Modern composers’ music is often quite overtly complex. Since I’ve
proposed that the performance of something simple is a complex
business, I’d prefer to call this notational intricacy rather than
complexity (I may get in trouble with friends and colleagues for this,
but that’s life on the Web). There are scores that have easily
hundreds of times more instructions per second of music than, for
example, a slow movement by Corelli. What’s striking about the
experience of listening to these works (to take a beloved example,
Brian Ferneyhough’s flute solo Cassandra’s Dream Song) is that the
audible complexity in performance does not reflect the degree of
notational intricacy. Many of the instructions in the score (like
those I give to the computer, actually) have to do with nuances of
timing, dynamics, timbres, and other elements that shade the meaning of the music, but don’t produce lots of individually perceptible events. In a way, this sort of notation is a way of micro-managing the subtle art of performance. Perhaps in some cases it grows from a fear (often justified) that a performer’s approach to new music might lack subtlety. It certainly tests the performer’s technical and mental abilities, which selects a particularly wonderful sort of performer to become a devoted interpreter of this repertoire (I’m thinking of Elizabeth here).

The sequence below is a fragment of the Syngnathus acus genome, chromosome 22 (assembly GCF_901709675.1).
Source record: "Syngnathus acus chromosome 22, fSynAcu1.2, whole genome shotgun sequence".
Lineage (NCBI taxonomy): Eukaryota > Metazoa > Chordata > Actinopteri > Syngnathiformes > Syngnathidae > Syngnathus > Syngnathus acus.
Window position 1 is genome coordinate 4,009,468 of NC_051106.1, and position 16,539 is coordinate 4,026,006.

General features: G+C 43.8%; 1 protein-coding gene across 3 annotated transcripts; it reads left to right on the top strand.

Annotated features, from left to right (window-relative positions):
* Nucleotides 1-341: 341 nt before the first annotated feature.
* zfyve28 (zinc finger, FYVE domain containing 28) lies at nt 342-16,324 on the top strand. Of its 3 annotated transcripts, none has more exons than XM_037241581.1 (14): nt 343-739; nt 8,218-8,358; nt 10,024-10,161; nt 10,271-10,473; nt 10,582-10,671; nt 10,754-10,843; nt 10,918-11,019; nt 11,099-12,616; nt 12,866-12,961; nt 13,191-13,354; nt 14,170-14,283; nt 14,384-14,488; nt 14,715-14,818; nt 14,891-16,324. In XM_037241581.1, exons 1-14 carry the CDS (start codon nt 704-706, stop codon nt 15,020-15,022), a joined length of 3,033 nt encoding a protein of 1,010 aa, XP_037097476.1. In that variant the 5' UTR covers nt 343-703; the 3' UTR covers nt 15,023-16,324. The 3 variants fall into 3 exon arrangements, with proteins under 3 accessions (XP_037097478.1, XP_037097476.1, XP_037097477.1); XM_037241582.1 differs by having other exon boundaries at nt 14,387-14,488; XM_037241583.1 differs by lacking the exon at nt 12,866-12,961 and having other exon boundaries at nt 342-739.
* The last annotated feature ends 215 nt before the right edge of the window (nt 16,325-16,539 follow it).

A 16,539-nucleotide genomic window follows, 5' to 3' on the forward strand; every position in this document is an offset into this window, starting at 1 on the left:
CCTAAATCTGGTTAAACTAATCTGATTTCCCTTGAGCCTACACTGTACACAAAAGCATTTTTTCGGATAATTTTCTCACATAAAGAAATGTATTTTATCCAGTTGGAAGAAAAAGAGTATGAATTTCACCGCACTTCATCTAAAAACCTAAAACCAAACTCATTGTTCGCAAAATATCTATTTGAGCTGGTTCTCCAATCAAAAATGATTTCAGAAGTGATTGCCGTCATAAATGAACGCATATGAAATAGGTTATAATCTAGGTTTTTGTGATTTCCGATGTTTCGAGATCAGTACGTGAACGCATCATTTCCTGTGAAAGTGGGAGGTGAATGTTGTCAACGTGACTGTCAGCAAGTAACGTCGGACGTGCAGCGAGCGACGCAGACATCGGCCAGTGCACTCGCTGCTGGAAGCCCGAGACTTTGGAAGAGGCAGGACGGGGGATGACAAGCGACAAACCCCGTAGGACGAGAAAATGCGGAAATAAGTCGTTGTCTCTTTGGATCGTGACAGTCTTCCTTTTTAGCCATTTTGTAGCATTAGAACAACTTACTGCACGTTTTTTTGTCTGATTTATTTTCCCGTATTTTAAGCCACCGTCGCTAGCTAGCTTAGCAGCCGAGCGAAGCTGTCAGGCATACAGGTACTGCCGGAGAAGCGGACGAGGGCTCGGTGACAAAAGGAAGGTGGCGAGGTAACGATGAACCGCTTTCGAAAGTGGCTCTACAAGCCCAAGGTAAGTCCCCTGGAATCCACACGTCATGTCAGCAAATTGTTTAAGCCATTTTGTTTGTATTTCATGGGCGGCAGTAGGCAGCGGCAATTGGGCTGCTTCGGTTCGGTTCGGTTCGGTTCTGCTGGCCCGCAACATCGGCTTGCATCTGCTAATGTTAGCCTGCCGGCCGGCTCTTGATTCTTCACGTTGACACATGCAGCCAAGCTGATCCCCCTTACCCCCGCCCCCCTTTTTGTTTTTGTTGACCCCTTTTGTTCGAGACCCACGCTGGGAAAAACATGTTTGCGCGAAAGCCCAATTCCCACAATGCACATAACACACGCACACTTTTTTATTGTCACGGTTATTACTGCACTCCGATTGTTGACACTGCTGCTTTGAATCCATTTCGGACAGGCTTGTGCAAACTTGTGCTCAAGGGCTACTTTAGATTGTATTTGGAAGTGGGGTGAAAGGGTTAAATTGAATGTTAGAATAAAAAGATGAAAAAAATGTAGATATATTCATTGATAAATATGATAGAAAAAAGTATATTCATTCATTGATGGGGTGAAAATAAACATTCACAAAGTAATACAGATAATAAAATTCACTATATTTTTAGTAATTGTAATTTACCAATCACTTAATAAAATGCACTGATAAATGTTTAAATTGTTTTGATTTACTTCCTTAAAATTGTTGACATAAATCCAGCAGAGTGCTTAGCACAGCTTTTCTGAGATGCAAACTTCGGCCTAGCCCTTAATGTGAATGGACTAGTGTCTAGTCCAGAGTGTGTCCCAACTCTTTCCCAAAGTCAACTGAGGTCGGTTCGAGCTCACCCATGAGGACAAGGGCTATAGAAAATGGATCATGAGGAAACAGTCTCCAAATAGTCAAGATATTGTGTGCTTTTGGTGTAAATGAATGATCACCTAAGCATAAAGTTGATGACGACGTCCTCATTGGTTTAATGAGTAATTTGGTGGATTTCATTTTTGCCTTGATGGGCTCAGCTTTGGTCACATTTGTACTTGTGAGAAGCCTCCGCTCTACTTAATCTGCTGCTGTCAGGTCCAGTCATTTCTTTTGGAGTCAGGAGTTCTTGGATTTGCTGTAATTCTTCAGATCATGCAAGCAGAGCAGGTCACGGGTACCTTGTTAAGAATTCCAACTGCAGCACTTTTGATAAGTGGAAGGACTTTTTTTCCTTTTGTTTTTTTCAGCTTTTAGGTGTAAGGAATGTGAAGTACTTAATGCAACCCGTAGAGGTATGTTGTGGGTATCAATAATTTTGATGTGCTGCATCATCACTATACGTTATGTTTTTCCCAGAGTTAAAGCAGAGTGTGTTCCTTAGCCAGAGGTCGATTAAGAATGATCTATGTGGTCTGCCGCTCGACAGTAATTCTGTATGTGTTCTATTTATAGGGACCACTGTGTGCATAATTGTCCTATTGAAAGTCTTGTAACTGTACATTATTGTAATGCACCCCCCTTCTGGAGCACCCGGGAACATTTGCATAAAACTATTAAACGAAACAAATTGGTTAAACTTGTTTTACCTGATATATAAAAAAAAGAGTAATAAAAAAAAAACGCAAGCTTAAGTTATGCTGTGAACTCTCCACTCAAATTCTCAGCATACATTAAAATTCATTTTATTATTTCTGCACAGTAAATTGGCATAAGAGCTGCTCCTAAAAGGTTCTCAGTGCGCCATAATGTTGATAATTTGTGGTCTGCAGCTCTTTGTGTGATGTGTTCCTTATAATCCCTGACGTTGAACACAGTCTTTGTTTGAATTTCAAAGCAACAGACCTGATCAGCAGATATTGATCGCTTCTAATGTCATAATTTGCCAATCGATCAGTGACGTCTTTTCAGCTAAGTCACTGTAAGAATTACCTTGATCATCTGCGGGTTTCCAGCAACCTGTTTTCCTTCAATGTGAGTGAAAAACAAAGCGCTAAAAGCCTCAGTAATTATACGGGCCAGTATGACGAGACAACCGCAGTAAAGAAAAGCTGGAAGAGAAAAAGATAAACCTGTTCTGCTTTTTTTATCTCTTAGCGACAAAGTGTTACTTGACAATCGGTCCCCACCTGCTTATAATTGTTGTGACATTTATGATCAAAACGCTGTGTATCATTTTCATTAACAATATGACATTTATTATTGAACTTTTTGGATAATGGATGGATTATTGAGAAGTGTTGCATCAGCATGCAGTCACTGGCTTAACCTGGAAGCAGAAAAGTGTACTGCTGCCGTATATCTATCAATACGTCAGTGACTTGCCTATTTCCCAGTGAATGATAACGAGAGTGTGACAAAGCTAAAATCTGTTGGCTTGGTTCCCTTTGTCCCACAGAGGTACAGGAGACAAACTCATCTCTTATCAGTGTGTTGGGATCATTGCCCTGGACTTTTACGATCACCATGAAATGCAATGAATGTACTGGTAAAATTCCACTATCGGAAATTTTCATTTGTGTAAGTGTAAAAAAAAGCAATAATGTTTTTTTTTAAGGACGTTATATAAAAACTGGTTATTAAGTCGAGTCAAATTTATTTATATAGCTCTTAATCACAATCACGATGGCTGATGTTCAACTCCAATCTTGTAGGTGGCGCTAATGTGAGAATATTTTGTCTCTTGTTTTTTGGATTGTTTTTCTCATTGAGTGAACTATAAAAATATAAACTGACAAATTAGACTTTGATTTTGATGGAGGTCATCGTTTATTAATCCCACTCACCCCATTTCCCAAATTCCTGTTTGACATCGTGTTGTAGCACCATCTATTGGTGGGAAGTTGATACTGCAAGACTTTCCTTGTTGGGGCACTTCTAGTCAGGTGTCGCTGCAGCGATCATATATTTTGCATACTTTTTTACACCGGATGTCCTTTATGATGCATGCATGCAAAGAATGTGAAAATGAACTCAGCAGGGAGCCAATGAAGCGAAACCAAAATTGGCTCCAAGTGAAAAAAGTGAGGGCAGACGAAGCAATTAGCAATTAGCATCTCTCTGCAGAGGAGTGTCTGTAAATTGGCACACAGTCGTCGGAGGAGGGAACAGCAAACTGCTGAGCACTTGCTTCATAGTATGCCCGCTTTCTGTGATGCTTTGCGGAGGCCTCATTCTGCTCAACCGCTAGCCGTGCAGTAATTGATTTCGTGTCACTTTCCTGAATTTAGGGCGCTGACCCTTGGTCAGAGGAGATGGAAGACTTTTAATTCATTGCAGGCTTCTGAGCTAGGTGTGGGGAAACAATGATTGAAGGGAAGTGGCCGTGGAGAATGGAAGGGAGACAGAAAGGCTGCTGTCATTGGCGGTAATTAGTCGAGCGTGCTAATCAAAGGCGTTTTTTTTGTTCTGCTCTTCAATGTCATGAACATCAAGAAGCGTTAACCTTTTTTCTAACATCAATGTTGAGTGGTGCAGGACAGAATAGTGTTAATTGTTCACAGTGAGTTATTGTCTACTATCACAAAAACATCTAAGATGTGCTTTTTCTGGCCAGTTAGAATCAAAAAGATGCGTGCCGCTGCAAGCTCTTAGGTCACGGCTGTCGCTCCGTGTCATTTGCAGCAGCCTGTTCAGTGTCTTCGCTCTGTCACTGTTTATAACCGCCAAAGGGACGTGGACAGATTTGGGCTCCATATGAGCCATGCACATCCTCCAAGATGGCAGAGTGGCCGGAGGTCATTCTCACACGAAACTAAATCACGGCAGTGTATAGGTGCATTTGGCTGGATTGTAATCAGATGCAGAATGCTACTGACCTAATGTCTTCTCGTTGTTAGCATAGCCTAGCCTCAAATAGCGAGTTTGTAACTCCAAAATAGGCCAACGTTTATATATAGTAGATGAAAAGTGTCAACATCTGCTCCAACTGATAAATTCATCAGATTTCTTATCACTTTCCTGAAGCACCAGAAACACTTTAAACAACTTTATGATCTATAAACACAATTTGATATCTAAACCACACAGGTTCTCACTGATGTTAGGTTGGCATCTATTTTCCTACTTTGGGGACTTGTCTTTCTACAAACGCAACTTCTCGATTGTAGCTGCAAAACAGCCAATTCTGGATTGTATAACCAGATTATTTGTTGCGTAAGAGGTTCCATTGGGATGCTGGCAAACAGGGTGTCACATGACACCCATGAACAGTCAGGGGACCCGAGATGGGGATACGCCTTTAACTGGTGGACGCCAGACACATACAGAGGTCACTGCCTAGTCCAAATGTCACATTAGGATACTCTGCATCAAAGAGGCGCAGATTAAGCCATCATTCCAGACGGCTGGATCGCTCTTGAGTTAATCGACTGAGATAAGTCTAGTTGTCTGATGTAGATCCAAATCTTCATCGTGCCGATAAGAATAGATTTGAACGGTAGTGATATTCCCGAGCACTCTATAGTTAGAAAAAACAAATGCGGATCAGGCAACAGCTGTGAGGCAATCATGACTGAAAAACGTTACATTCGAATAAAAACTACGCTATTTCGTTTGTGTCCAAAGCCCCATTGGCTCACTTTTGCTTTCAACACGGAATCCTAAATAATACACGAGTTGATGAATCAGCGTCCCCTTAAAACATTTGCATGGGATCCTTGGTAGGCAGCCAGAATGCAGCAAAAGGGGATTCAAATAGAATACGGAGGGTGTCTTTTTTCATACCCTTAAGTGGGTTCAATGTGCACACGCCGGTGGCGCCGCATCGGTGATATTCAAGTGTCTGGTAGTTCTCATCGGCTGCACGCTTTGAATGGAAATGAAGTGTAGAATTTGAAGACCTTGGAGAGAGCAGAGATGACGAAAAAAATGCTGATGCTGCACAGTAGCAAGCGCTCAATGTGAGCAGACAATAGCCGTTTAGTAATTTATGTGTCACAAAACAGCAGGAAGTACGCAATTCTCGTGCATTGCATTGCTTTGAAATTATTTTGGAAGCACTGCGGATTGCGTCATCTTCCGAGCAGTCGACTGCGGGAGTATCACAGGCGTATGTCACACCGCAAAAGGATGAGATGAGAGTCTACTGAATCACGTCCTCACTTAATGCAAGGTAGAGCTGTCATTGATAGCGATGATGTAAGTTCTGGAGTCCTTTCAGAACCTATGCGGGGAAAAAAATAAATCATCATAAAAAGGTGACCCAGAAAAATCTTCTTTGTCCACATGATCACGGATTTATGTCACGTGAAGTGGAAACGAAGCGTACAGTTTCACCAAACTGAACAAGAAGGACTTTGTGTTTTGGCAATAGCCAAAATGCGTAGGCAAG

People have sometimes commented that my music looks easier or simpler than it is. I suppose this is deliberate. I want to invite subtlety, not force it – but my music dies without it. That’s why it’s a lot more fun for me to work with a great performer than with a computer – and why even when I do work with computers, there are always live performers involved too: to quote John Cage, “other people think.” If my score elicits thoughts, feelings, intuitions that a performer can bring to the performance (or even ornamentation – I suffer from Baroque envy), then the resulting performance has a layering of complex ideas and actions that no complexity in the world could capture on paper (let alone in software). The simpler the notation, the more room there is for it to elicit subtle and meaningful nuances. The composer’s burden becomes finding the exact right notation (Morton Feldman, the king of deceptive simplicity, set great store by the “notational look” or “notational image” as a primary element of composition). The visual appearance of the score, of an individual note even, speaks volumes to the experienced interpreter. Get it right, and magic can happen. Get it confused, and the performer’s interpretation may be at cross-purposes to the composer’s intention.